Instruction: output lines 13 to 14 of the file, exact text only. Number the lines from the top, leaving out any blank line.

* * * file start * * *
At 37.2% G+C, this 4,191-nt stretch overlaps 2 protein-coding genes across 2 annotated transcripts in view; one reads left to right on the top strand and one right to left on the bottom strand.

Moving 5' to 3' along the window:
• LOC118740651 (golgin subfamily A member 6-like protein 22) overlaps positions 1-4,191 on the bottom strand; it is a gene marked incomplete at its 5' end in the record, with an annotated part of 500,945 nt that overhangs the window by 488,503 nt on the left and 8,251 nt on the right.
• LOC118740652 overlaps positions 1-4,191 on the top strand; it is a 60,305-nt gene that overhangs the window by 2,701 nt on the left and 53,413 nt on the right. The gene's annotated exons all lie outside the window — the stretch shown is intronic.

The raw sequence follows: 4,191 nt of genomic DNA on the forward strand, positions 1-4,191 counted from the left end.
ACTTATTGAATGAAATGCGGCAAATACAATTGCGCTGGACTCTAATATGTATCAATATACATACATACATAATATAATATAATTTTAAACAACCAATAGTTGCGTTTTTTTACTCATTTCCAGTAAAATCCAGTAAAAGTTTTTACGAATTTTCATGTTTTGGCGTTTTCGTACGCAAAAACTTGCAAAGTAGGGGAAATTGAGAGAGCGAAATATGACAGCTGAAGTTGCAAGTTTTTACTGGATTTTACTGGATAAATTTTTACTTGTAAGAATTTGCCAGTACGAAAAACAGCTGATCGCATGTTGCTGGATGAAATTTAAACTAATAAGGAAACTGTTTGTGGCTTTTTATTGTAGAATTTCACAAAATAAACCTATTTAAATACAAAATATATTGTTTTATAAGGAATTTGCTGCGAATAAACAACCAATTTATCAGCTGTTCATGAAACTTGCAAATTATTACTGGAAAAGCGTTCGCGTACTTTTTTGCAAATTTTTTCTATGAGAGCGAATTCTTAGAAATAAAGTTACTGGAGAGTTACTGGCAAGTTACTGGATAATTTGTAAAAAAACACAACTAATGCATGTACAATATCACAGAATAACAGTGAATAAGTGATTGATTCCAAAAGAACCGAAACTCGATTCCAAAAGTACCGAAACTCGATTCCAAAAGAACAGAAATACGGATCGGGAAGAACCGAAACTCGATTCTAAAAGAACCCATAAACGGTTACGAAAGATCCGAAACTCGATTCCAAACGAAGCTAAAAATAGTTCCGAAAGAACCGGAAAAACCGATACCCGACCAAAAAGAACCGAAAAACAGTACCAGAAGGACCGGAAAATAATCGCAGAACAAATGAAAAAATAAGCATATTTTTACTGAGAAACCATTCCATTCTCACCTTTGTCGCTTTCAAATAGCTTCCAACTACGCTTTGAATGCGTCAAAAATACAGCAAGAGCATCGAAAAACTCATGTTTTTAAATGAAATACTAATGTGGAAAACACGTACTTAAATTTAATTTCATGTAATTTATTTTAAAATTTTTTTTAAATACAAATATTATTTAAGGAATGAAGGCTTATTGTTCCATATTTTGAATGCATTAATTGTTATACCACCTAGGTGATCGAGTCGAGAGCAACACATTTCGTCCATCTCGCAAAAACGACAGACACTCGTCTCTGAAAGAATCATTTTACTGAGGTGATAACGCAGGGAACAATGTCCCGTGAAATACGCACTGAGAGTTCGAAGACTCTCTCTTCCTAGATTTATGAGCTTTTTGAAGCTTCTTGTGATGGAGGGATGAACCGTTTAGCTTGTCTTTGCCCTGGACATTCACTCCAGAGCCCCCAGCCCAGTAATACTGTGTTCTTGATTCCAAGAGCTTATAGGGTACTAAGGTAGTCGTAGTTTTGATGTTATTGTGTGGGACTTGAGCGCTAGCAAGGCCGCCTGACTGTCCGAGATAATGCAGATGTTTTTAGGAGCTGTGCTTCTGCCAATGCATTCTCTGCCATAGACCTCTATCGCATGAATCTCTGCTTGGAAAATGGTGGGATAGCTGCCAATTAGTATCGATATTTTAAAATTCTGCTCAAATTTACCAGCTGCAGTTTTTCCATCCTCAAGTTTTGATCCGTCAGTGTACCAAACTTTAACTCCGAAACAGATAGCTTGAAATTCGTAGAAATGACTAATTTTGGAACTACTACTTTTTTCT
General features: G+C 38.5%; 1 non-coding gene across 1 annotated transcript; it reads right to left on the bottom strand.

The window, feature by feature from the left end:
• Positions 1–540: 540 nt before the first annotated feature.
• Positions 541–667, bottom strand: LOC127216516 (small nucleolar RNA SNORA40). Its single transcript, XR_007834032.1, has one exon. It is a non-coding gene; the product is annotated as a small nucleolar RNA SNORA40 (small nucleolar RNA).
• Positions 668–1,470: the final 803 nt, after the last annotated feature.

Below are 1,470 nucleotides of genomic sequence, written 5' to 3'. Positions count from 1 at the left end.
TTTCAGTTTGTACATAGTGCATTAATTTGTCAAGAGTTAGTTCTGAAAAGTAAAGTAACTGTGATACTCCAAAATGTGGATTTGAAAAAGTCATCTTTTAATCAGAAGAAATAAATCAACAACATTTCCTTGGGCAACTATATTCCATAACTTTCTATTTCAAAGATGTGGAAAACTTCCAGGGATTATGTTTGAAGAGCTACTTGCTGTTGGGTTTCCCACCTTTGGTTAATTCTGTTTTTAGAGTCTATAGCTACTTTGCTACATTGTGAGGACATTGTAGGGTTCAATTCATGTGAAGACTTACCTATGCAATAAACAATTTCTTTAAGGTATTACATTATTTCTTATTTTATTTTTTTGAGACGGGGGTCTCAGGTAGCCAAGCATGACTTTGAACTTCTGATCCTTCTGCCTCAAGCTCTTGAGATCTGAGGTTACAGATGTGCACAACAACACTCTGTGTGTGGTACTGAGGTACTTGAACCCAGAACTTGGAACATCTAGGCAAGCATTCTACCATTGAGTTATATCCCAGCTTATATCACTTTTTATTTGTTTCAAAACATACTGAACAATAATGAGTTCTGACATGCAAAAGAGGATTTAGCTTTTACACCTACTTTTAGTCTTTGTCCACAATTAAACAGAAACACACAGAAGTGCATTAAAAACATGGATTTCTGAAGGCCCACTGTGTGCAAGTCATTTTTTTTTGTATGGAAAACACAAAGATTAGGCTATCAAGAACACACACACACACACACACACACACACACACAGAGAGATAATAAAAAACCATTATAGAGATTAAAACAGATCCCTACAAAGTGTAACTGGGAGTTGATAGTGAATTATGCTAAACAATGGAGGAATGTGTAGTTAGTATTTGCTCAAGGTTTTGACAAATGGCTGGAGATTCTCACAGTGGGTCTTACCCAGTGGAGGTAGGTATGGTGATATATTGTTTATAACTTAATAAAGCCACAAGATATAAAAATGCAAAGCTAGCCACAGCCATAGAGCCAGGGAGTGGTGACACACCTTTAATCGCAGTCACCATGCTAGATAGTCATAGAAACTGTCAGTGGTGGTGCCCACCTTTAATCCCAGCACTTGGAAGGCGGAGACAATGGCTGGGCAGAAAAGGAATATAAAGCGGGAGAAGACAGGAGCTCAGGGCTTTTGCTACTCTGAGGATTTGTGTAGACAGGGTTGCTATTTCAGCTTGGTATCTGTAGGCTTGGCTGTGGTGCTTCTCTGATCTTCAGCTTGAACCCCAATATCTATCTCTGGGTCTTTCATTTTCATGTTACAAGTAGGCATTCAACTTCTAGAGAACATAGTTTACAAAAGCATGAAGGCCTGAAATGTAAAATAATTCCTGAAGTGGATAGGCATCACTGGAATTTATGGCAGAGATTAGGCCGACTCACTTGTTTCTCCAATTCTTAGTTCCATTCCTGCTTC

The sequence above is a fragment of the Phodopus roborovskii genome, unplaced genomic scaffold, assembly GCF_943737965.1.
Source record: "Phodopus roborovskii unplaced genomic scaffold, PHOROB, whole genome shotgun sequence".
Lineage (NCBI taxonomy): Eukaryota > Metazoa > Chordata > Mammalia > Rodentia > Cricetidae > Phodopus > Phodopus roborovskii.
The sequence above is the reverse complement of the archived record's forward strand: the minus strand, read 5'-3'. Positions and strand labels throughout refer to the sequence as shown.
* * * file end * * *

TTTCAGTTTGTACATAGTGCATTAATTTGTCAAGAGTTAGTTCTGAAAAGTAAAGTAACTGTGATACTCCAAAATGTGGATTTGAAAAAGTCATCTTTTAATCAGAAGAAATAAATCAACAACATTTCCTTGGGCAACTATATTCCATAACTTTCTATTTCAAAGATGTGGAAAACTTCCAGGGATTATGTTTGAAGAGCTACTTGCTGTTGGGTTTCCCACCTTTGGTTAATTCTGTTTTTAGAGTCTATAGCTACTTTGCTACATTGTGAGGACATTGTAGGGTTCAATTCATGTGAAGACTTACCTATGCAATAAACAATTTCTTTAAGGTATTACATTATTTCTTATTTTATTTTTTTGAGACGGGGGTCTCAGGTAGCCAAGCATGACTTTGAACTTCTGATCCTTCTGCCTCAAGCTCTTGAGATCTGAGGTTACAGATGTGCACAACAACACTCTGTGTGTGGTACTGAGGTACTTGAACCCAGAACTTGGAACATCTAGGCAAGCATTCTACCATTGAGTTATATCCCAGCTTATATCACTTTTTATTTGTTTCAAAACATACTGAACAATAATGAGTTCTGACATGCAAAAGAGGATTTAGCTTTTACACCTACTTTTAGTCTTTGTCCACAATTAAACAGAAACACACAGAAGTGCATTAAAAACATGGATTTCTGAAGGCCCACTGTGTGCAAGTCATTTTTTTTTGTATGGAAAACACAAAGATTAGGCTATCAAGAACACACACACACACACACACACACACACACACAGAGAGATAATAAAAAACCATTATAGAGATTAAAACAGATCCCTACAAAGTGTAACTGGGAGTTGATAGTGAATTATGCTAAACAATGGAGGAATGTGTAGTTAGTATTTGCTCAAGGTTTTGACAAATGGCTGGAGATTCTCACAGTGGGTCTTACCCAGTGGAGGTAGGTATGGTGATATATTGTTTATAACTTAATAAAGCCACAAGATATAAAAATGCAAAGCTAGCCACAGCCATAGAGCCAGGGAGTGGTGACACACCTTTAATCGCAGTCACCATGCTAGATAGTCATAGAAACTGTCAGTGGTGGTGCCCACCTTTAATCCCAGCACTTGGAAGGCGGAGACAATGGCTGGGCAGAAAAGGAATATAAAGCGGGAGAAGACAGGAGCTCAGGGCTTTTGCTACTCTGAGGATTTGTGTAGACAGGGTTGCTATTTCAGCTTGGTATCTGTAGGCTTGGCTGTGGTGCTTCTCTGATCTTCAGCTTGAACCCCAATATCTATCTCTGGGTCTTTCATTTTCATGTTACAAGTAGGCATTCAACTTCTAGAGAACATAGTTTACAAAAGCATGAAGGCCTGAAATGTAAAATAATTCCTGAAGTGGATAGGCATCACTGGAATTTATGGCAGAGATTAGGCCGACTCACTTGTTTCTCCAATTCTTAGTTCCATTCCTGCTTC

The sequence above is a fragment of the Phodopus roborovskii genome, unplaced genomic scaffold, assembly GCF_943737965.1.